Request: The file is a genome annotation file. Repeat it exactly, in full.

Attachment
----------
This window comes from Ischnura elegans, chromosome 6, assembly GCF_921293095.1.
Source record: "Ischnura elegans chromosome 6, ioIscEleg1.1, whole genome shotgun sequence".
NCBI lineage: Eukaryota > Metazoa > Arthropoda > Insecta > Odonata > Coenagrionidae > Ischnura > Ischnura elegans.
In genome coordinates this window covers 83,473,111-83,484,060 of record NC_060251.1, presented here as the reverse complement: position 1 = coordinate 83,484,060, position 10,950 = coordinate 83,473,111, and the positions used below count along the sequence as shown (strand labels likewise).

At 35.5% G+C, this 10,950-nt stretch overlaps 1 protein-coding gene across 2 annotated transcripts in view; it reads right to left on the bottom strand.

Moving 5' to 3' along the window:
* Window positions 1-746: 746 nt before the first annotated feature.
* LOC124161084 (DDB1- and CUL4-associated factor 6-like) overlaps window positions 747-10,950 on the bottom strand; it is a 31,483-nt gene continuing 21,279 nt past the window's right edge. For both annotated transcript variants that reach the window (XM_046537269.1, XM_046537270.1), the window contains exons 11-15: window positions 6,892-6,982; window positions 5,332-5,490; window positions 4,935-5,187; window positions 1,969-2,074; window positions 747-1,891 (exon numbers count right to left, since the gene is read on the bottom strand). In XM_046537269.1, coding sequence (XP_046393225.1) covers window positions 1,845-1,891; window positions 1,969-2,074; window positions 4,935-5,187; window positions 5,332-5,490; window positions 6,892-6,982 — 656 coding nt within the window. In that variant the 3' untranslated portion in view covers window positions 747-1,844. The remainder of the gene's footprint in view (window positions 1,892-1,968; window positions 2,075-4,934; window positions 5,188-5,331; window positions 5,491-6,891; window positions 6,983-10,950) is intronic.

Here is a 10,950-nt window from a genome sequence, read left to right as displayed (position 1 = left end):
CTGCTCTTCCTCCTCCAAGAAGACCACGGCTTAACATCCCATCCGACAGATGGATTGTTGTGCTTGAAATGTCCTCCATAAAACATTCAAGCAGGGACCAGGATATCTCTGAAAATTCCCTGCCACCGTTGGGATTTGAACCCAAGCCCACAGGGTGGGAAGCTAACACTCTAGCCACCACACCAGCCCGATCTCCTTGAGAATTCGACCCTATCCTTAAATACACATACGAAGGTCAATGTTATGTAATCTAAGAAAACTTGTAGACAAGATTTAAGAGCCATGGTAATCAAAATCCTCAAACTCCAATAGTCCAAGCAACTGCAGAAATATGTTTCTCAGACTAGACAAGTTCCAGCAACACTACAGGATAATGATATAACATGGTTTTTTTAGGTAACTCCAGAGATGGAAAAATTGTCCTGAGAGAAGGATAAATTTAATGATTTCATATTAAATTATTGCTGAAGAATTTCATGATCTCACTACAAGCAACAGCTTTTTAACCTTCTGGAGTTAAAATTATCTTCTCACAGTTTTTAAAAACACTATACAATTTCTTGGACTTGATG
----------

This window comes from Ischnura elegans, chromosome 6, assembly GCF_921293095.1.
Source record: "Ischnura elegans chromosome 6, ioIscEleg1.1, whole genome shotgun sequence".
NCBI lineage: Eukaryota > Metazoa > Arthropoda > Insecta > Odonata > Coenagrionidae > Ischnura > Ischnura elegans.
In genome coordinates this window covers 83,473,111-83,484,060 of record NC_060251.1, presented here as the reverse complement: position 1 = coordinate 83,484,060, position 10,950 = coordinate 83,473,111, and the positions used below count along the sequence as shown (strand labels likewise).

At 35.5% G+C, this 10,950-nt stretch overlaps 1 protein-coding gene across 2 annotated transcripts in view; it reads right to left on the bottom strand.

Moving 5' to 3' along the window:
* Window positions 1-746: 746 nt before the first annotated feature.
* LOC124161084 (DDB1- and CUL4-associated factor 6-like) overlaps window positions 747-10,950 on the bottom strand; it is a 31,483-nt gene continuing 21,279 nt past the window's right edge. For both annotated transcript variants that reach the window (XM_046537269.1, XM_046537270.1), the window contains exons 11-15: window positions 6,892-6,982; window positions 5,332-5,490; window positions 4,935-5,187; window positions 1,969-2,074; window positions 747-1,891 (exon numbers count right to left, since the gene is read on the bottom strand). In XM_046537269.1, coding sequence (XP_046393225.1) covers window positions 1,845-1,891; window positions 1,969-2,074; window positions 4,935-5,187; window positions 5,332-5,490; window positions 6,892-6,982 — 656 coding nt within the window. In that variant the 3' untranslated portion in view covers window positions 747-1,844. The remainder of the gene's footprint in view (window positions 1,892-1,968; window positions 2,075-4,934; window positions 5,188-5,331; window positions 5,491-6,891; window positions 6,983-10,950) is intronic.

Here is a 10,950-nt window from a genome sequence, read left to right as displayed (position 1 = left end):
CTGCTCTTCCTCCTCCAAGAAGACCACGGCTTAACATCCCATCCGACAGATGGATTGTTGTGCTTGAAATGTCCTCCATAAAACATTCAAGCAGGGACCAGGATATCTCTGAAAATTCCCTGCCACCGTTGGGATTTGAACCCAAGCCCACAGGGTGGGAAGCTAACACTCTAGCCACCACACCAGCCCGATCTCCTTGAGAATTCGACCCTATCCTTAAATACACATACGAAGGTCAATGTTATGTAATCTAAGAAAACTTGTAGACAAGATTTAAGAGCCATGGTAATCAAAATCCTCAAACTCCAATAGTCCAAGCAACTGCAGAAATATGTTTCTCAGACTAGACAAGTTCCAGCAACACTACAGGATAATGATATAACATGGTTTTTTTAGGTAACTCCAGAGATGGAAAAATTGTCCTGAGAGAAGGATAAATTTAATGATTTCATATTAAATTATTGCTGAAGAATTTCATGATCTCACTACAAGCAACAGCTTTTTAACCTTCTGGAGTTAAAATTATCTTCTCACAGTTTTTAAAAACACTATACAATTTCTTGGACTTGATG